On YouTube: Will Climate Change Have an Effect on Human Migration in New York?
Climate - News


Katherine Bunting-Howarth, NYSG’s Associate Director, E: keb264@cornell.edu, P (607) 255-2832

By Shalon Stevens, SpectrumNews1

Ithaca, NY, October 16, 2022 - How will climate change impact whether people decide to stay or leave New York state? That’s one of the questions being considered by the New York Sea Grant. The collegiate research program recently compiled a fact sheet to help drive the conversation about the Great Lakes and climate-induced human migration.

“Where are people likely to be leaving because of things like sea level rise and where might the county be that people want to potentially inhabit?” asked Katherine Bunting-Howarth, associate director of the New York Sea Grant. “Some of those areas have been identified as being in the Great Lakes.”

According to the fact sheet from the New York Sea Grant, the Great Lakes region is an attractive destination to climate migrants because of the abundance of freshwater resources, room to accommodate growth, seasonal weather and minimal wildfire risks.

“There are lots of different push-pull factors that impact why people move and where they go,” Bunting-Howarth said. “The point of the fact sheet was to try to get people thinking about how is climate change going to be a push-pull factor. What should we be thinking about and what should communities be thinking about in terms of preparing their communities for either in-migration or potentially out-migration.”

New York Sea Grant is a cooperative program with Cornell University and the State University of New York. The program itself is one of 34 different university-based programs under the National Oceanic and Atmospheric Administration’s National Sea Grant College Program. The organization funds relevant research to stakeholders and then uses professionals to provide the information to its coastal communities.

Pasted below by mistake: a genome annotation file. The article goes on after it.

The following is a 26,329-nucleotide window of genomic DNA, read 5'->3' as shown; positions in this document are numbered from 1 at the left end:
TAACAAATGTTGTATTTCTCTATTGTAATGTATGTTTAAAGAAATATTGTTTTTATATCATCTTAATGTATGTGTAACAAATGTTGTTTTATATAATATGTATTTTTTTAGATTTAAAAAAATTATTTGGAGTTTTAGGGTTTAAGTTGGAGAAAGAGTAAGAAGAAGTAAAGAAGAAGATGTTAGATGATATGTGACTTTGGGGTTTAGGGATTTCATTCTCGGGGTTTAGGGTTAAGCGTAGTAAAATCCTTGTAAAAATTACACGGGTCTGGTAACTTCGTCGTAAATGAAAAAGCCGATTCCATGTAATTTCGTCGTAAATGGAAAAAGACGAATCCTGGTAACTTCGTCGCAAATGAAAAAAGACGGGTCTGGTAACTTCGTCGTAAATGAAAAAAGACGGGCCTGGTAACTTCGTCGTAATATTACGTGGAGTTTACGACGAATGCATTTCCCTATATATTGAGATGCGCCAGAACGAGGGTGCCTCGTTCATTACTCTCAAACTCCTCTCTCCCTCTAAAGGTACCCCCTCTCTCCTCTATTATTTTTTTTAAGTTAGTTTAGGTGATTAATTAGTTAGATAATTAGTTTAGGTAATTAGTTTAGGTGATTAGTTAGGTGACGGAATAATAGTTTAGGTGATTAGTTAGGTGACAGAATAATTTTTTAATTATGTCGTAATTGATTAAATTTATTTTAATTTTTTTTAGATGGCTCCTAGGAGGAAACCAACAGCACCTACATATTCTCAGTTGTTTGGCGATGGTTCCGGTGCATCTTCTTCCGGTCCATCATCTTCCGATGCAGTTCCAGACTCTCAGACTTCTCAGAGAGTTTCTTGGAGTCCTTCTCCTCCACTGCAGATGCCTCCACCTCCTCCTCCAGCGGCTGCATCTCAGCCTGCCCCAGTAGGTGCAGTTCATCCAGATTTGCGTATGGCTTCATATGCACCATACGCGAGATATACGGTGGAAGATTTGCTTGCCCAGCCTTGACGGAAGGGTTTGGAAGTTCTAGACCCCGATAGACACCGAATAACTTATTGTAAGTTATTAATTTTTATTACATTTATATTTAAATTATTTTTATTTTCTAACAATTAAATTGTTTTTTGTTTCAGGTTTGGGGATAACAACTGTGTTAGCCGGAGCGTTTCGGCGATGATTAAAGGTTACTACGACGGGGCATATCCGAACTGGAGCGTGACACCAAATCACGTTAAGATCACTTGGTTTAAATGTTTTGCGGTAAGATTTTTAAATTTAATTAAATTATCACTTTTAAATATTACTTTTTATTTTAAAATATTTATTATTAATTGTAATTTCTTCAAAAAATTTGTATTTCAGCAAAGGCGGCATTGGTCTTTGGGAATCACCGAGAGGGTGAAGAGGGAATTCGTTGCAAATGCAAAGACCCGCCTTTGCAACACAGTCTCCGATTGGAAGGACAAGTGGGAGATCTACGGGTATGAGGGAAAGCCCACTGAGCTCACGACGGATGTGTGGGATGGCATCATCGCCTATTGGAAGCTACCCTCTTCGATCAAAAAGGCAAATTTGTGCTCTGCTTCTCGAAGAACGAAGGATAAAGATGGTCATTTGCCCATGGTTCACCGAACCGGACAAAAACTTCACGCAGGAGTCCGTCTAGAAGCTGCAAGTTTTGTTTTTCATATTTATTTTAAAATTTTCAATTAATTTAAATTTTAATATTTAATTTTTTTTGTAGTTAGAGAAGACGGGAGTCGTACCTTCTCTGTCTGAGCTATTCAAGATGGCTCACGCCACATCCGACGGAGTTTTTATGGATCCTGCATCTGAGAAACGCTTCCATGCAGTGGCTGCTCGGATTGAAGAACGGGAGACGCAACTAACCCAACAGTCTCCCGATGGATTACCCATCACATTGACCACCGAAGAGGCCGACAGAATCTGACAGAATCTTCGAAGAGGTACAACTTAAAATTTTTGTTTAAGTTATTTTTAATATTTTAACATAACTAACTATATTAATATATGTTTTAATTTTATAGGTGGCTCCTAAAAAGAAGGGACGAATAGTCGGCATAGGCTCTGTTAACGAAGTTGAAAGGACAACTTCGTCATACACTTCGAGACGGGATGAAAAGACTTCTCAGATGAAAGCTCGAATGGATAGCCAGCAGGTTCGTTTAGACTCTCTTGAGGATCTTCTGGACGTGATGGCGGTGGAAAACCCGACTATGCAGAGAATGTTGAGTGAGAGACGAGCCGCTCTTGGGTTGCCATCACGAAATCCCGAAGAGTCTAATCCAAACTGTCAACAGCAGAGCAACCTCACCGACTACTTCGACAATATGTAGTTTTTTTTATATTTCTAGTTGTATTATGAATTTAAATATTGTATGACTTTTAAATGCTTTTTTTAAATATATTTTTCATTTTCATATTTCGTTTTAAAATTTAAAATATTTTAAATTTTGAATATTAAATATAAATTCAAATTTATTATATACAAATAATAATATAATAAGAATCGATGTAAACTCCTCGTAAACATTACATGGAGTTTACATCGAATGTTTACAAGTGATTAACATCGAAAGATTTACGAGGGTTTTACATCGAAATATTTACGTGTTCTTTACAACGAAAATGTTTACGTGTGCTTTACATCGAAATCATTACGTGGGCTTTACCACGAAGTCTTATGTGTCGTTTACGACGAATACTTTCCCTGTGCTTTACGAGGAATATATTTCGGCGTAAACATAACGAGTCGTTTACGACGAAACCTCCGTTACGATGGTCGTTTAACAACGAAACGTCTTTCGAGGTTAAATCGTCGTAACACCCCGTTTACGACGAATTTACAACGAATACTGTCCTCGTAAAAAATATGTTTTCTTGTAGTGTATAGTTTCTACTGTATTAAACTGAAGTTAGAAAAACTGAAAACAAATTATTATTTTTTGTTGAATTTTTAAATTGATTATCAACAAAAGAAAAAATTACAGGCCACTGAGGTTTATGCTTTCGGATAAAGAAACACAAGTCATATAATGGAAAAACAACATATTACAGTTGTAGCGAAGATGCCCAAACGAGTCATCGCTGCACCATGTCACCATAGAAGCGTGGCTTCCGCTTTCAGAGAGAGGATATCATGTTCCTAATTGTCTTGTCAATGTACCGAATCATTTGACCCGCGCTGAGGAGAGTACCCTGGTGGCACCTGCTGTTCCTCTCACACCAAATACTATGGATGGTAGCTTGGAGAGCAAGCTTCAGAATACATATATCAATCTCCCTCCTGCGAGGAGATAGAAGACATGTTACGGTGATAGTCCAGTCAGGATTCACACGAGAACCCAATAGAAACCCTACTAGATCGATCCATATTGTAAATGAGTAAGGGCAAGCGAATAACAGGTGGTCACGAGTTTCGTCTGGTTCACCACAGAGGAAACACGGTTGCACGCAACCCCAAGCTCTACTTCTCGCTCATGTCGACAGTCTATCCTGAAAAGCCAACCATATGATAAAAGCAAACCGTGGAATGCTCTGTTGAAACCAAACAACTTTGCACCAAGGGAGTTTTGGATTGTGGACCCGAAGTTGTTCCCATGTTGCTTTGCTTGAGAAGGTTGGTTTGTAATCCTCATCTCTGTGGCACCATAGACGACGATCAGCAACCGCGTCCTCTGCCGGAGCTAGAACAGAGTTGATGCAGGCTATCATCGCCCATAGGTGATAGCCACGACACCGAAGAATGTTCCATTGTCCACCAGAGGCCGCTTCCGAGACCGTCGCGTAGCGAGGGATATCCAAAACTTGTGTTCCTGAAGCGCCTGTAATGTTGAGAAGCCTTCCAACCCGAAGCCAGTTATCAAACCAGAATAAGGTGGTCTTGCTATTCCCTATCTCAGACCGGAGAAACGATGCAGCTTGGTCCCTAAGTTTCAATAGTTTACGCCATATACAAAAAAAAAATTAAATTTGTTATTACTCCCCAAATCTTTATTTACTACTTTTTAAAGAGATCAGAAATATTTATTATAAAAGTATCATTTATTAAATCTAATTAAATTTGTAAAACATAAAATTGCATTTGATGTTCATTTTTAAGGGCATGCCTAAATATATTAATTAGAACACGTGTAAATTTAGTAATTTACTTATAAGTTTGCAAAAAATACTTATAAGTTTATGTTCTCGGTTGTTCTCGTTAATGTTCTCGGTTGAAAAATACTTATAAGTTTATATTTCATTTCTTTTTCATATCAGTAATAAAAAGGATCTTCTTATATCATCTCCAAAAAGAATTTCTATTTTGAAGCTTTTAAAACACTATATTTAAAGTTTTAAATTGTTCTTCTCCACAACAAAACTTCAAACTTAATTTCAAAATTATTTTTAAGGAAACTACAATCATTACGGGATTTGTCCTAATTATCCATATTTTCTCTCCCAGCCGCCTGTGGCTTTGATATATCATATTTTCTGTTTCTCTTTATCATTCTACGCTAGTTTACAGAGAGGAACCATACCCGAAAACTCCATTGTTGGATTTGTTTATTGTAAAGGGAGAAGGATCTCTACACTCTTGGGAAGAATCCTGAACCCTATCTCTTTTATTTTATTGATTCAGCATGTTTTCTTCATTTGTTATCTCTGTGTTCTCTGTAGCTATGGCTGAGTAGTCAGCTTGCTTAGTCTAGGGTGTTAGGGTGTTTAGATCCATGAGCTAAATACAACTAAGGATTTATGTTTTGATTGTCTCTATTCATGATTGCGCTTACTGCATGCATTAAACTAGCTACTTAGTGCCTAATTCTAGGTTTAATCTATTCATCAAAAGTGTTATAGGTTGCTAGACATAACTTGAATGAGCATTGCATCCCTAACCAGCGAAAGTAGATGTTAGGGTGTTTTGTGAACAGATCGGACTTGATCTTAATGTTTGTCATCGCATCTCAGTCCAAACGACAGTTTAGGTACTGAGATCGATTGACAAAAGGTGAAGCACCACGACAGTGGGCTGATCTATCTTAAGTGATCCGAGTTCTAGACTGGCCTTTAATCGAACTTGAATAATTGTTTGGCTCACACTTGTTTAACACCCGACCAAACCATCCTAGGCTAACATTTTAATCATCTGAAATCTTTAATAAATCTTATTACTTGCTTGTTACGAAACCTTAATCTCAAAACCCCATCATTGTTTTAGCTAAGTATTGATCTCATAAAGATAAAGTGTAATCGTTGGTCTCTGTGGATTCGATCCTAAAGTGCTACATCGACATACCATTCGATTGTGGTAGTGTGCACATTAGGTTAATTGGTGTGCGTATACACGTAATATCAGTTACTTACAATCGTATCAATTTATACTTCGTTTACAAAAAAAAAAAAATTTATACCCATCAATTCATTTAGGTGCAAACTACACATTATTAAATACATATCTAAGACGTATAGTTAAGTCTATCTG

“A lot of the research that is happening now is not including communities,” Bunting-Howarth said. “It’s important for our research community to actually engage with communities, community planners, community leaders, those that can influence decisions and think about what is going to be best for our community. What do we need to do already to become more resilient to climate change, to economic factors, to global pandemics?”

“But what we don’t know is actually if climate change will induce people to move to those places,” assistant professor at SUNY ESF Joshua Cousins said. “There are all types of other political, social, economical reasons why people might move. Really making any exact correlation to climate change and migration is a really challenging thing to do.”

Cousins says climate change may just be the final factor for human migration.

“Only time will tell,” Bunting-Howarth said. “All we can do with New York Sea Grant is provide resources, technical information, research-based information to help our local communities and businesses make their best decision for them.”

Spectrum News is available on channels 1 and 200 exclusively for Spectrum customers in the Central New York region including Syracuse, Ithaca, Utica, Watertown, Binghamton, Elmira and surrounding areas in upstate New York.

More Info: New York Sea Grant

New York Sea Grant (NYSG), a cooperative program of Cornell University and the State University of New York (SUNY), is one of 34 university-based programs under the National Oceanic and Atmospheric Administration’s National Sea Grant College Program.

Since 1971, NYSG has represented a statewide network of integrated research, education and extension services promoting coastal community economic vitality, environmental sustainability and citizen awareness and understanding about the State’s marine and Great Lakes resources.

Through NYSG’s efforts, the combined talents of university scientists and extension specialists help develop and transfer science-based information to many coastal user groups—businesses and industries, federal, state and local government decision-makers and agency managers, educators, the media and the interested public.

The program maintains Great Lakes offices at Cornell University, SUNY Buffalo, SUNY Oswego and the Wayne County Cooperative Extension office in Newark. In the State's marine waters, NYSG has offices at Stony Brook University in Long Island, Brooklyn College and Cornell Cooperative Extension in NYC and Kingston in the Hudson Valley.

For updates on Sea Grant activities: www.nyseagrant.org has RSS, Facebook, Twitter, Instagram, and YouTube links. NYSG offers a free e-list sign up via www.nyseagrant.org/nycoastlines for its flagship publication, NY Coastlines/Currents, which is published quarterly.

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